Patiently previewing user guides may save technicians time and aggravation when operating equipment the first time.
Similarly, practicing tester operation beforehand can prevent costly mistakes when techs begin troubleshooting vehicles with it.
Some owners, managers and techs assume that newly purchased test gear will be self-explanatory: Turn on a tester and it should guide users through all its functions automatically without a hitch.
Service managers, shop foremen and techs all hope for sensibly designed diagnostic devices,but practical experience has shown that some excellent meters, scan tools, oscilloscopes and specialized testers may be devilish to operate.
For one thing, cumbersome operation may deter all but the most-dedicated techs from learning the tester and exploiting its capabilities. An expensive tester that sits idle most of the time will not yield a return on your investment. The more often a tester or device operates, the more profit it's likely to generate
For another, complicated operation only increases the importance of a thorough and easy-to-read user guide or highly detailed instructional video.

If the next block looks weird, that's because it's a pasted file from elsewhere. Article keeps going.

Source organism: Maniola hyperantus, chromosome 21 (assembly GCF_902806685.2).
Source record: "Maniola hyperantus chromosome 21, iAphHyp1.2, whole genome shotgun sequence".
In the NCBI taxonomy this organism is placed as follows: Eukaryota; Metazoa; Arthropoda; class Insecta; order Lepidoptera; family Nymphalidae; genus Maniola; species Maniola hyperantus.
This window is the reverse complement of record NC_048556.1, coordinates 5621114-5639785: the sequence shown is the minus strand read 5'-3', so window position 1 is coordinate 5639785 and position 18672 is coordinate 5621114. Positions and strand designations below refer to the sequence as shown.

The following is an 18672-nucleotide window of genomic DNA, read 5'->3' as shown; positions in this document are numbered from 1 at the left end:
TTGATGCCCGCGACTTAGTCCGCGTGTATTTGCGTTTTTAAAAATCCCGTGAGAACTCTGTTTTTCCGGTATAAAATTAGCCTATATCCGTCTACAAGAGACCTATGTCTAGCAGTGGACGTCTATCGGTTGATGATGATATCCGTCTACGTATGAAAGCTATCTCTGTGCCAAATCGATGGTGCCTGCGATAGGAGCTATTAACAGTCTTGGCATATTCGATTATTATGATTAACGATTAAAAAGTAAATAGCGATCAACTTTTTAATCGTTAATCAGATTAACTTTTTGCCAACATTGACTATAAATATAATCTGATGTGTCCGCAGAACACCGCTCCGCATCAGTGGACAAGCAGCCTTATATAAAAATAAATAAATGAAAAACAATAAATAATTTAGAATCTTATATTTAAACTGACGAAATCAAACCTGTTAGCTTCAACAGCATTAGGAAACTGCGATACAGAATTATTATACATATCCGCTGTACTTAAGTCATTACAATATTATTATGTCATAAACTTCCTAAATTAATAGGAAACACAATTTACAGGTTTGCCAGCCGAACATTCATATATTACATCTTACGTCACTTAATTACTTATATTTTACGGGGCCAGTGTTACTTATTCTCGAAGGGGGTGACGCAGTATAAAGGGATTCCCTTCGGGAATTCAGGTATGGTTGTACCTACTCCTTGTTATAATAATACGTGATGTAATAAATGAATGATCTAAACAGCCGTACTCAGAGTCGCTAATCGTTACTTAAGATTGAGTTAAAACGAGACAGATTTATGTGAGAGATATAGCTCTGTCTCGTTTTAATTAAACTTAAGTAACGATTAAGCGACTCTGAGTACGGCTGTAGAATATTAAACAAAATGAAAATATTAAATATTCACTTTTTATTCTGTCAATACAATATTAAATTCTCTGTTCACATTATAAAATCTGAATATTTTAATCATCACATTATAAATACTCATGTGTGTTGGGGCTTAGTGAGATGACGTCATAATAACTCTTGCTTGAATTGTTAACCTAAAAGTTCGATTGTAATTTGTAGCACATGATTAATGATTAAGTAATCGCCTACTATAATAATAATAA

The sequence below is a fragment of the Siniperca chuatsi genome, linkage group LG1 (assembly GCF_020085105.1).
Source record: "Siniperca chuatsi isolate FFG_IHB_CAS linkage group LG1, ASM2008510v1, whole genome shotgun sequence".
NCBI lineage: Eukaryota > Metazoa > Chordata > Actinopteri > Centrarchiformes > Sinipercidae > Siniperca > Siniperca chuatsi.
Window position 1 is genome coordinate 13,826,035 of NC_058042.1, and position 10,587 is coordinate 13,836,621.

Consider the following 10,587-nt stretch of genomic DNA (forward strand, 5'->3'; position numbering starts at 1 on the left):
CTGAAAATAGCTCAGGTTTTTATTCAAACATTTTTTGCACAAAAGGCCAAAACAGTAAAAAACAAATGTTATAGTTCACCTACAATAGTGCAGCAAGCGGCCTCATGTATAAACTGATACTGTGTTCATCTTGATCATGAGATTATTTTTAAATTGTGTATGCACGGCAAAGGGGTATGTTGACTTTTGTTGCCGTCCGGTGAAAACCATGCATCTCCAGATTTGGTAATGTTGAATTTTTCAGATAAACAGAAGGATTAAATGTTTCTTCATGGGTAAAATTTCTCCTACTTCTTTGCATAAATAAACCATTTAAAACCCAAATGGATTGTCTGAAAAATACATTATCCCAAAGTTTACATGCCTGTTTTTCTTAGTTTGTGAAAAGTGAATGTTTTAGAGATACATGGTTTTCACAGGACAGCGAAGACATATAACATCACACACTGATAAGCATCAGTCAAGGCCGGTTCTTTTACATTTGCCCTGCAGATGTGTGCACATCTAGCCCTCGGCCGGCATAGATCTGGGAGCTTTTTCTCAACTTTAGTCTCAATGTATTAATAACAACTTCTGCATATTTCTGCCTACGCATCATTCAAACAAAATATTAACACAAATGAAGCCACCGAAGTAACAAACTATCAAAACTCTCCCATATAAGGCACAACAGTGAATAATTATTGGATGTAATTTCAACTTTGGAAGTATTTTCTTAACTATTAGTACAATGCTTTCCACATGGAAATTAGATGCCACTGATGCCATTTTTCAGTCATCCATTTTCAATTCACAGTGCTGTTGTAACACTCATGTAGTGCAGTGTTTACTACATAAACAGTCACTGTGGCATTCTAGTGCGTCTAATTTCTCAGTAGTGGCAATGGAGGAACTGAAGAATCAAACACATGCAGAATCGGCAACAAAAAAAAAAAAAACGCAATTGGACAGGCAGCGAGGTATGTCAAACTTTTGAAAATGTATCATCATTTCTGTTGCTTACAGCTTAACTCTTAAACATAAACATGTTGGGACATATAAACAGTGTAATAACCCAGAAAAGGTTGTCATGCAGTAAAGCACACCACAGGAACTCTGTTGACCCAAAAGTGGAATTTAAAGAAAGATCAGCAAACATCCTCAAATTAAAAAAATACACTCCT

Also, bosses may have to convince some techs to read the operator's manual or study the instructional video thoroughly. Otherwise, they may not prepare themselves to use a tester correctly. They simply connect it to the car and wing it.
Watch out because a stubborn, uninformed tech could use the new equipment carelessly, damaging it and possibly a customer's vehicle, too.
Unfortunately, some techs have little patience for any non-intuitive test gear. More than once, I have seen techs vent their frustrations so loudly and obviously that they drew the attention of everyone in the customer lounge.
Trustworthy automotive repairs are drama-free; unconcealed anger with a tester does not garner the customer trust and confidence your business deserves.
Depending upon the complexity of a new diagnostic device, some bosses block out mandatory, in-house study sessions for the equipment. For instance, they pay techs for their time and provide dinner for a team viewing of an instructional video after work.
Later, the techs attend another meeting at which they practice operating the new tester on a known good vehicle.
Mandating attendance and paying techs for their time usually handles objections to the meeting before they're even spoken. Remember that group gatherings like these often boost camaraderie among the crew.
Bosses may overlook the potential value of the give-and-take that occurs among the techs as they study the instructional video and practice tests on a vehicle. Sometimes these group efforts spur superb suggestions for the new tester as well as for diagnostic procedures in general.
(Some savvy techs at these sessions have taught me as much as the training video did.)